I’m 31 today. Not 29 for the third time. Not “a woman of a certain age.” And I’m certainly not “the new 20.” I’m 31 and I’m totally okay with that. I was not in a very good place when I was 20. You couldn’t pay me to be 17 or 13 or even 8 again. 30, and so far 31, have been very good to me. I’m finally learning to measure my years not by my accomplishments but by the quality of relationships in my life. I’m very blessed to have a loving family and the best friends – and I hope you don’t mind that I’m counting all of you in here – a girl could ask for.
I was not always this Yoda about my chronology. There was a time I lied about my age.
My 27th year, my birthday fell just days after moving to a new town. All new TV stations to memorize, three new phone numbers to rattle off, a baby due any minute and hundreds of new people to meet; you will forgive me for forgetting my birthday. Life was in upheaval that day and so when a new acquaintance asked my age, I said what came naturally: 26. That in and of itself would not have been a problem if once I had realized my mistake, I had corrected it.
It turned out that the girl I told I was 26 was in charge our neighborhood playgroup and as she relayed that information – along with my due date, my kids names and ages, and my shoe size (8 1/2 in case anyone needs gift suggestions) – to all my new mommy friends. Embarrassed, I just went along with it. Then, for consistency’s sake, whenever anyone else asked my age, I told them 26. I did this for an entire year. You can imagine the web of lies that created.
Frankly, I’m amazed it lasted as long as it did. The moment of truth – literally – finally came on my birthday the next year. I was turning 28 but all my friends thought I was 27, just like I’d been telling them for the past, oh, twelve months. Surprise! They showed up at my house on my birthday to kidnap me for a wild night of dessert we didn’t have to cook and girl talk that revolved around anything except due dates, kids and shoe sizes. “Happy 27th Birthday!” they all cried. And then my husband busted out laughing. I think he might have actually fallen on the floor.
“Charlotte’s 28!” he guffawed.
My friends, confused, looked at me. Who was wrong – me or my husband? Me. Sigh.
I ‘fessed up. Thankfully all my friends remained my friends afterward although to this day when I tell someone how old I am, Gym Buddy Allison always laughs and asks me, “Are you sure?“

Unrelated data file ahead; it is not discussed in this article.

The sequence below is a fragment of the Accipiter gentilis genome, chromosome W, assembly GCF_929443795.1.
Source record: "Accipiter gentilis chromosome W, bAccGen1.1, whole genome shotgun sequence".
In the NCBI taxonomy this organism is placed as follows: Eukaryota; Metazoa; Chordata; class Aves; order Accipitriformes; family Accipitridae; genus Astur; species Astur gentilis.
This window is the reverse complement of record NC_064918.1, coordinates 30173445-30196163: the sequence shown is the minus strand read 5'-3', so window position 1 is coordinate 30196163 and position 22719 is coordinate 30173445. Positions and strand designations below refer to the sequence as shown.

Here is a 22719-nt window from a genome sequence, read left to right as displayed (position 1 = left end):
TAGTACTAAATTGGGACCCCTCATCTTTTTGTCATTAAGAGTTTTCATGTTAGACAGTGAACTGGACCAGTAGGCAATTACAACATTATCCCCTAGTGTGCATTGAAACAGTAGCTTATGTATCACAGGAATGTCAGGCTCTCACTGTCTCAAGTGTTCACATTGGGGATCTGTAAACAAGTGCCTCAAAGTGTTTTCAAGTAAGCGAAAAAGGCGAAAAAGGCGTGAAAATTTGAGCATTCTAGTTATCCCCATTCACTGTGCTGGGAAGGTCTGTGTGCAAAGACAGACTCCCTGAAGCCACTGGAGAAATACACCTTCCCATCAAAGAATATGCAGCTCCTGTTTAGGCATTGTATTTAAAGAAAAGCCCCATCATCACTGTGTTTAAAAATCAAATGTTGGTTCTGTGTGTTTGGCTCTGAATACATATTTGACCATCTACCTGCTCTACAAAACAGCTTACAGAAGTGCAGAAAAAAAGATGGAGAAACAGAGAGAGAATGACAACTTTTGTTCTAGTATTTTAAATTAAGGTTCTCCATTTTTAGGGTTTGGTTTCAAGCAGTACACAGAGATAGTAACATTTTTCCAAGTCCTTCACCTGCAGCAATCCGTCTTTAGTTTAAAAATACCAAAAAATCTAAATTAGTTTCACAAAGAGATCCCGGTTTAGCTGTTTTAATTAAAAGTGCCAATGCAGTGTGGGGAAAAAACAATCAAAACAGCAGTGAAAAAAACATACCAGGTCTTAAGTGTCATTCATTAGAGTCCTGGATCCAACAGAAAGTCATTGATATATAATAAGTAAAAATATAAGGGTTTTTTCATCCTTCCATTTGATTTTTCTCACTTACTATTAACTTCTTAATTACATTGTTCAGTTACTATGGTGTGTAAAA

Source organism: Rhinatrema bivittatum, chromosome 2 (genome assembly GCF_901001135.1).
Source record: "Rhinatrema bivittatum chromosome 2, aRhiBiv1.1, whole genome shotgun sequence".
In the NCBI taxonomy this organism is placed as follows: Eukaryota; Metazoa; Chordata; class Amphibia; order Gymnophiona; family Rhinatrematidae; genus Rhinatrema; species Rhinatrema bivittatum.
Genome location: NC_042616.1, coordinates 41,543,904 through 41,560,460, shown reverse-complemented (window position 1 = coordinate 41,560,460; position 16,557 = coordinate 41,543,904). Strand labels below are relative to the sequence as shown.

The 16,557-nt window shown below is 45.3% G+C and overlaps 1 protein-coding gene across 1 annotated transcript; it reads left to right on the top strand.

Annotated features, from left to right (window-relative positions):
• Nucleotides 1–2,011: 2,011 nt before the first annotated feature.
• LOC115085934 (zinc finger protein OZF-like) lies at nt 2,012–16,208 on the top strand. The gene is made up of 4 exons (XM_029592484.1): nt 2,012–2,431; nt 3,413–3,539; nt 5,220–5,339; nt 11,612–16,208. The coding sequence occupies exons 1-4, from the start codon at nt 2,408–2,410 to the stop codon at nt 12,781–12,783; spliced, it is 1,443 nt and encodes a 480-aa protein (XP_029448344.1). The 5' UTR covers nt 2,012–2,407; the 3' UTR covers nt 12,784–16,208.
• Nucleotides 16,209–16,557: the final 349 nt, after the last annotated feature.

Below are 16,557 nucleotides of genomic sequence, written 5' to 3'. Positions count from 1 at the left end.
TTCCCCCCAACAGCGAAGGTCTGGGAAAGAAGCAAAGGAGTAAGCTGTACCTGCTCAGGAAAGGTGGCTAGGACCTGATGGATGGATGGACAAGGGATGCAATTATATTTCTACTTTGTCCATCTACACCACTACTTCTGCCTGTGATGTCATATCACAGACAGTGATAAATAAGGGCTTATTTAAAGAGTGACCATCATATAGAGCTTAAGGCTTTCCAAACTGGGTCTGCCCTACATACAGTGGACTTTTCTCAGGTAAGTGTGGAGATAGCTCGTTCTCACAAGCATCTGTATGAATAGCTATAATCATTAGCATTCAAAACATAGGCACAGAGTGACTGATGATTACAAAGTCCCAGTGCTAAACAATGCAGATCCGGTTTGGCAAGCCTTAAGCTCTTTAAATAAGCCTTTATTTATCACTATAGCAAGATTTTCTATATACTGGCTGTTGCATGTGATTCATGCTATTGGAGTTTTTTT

The year of lying about my age was not without precedent. I have a history of wanting to be someone I am not. When I was younger and wanting to get in to the clubs or date certain boys, I’d lie and say I was older. Being a basically good kid, that was rare. More often I’d say I was younger. As an overachieving child, one of the most frequent comments I’d get was, “Wow, you’ve sure done a lot for your age!” or “It’s amazing to see someone so young already have accomplished so much.” I loved praise. I ate it up. I’d do anything to get it again.
The problem with all child prodigies however is that we grow up. What was remarkable at 12 is normal at 20 and old hat by 30. For a while, in my 20’s, I lied about my age simply to buy myself more time to fulfill everyone’s expectations of me. I was afraid to grow older and not be able to keep pace with the impossible standard I’d already set for myself. Never in my life did I get any grade less than an A. A bachelor’s degree at 19, a Master’s degree at 21, an Associate Professorship upon graduation – what was next? (Spoiler alert: an ulcer.) If I didn’t get a Nobel Prize by 45 would my expiration date be up and I’d self destruct? And so, despite everything I had “accomplished,” my 20s were a turmoil of insecurity, despair and self-flagellation (enter stage right: eating disorder). Nothing I did was ever good enough.
It took me until I was 30 to realize that nothing anyone does is ever enough. Not me, not you, not even Dakota Fanning. That’s the problem with measuring your worth by your accomplishments. And, overage boyfriends aside, that was the problem with lying about my age. Until I decided I that I could be worthwhile just because I’m me, I could never be comfortable with my age.
I’m not totally there yet – I still wish I were thinner, smarter, funnier and a better dancer – but when the waiter at the restaurant last night incorrectly guessed my age to be younger (tip, much?) I quickly corrected him. I’m 31. And yes Allison, I’m sure.
So, have you ever lied about your age? Why? Anyone else get caught in the lie? What has helped you to be proud of who you are now?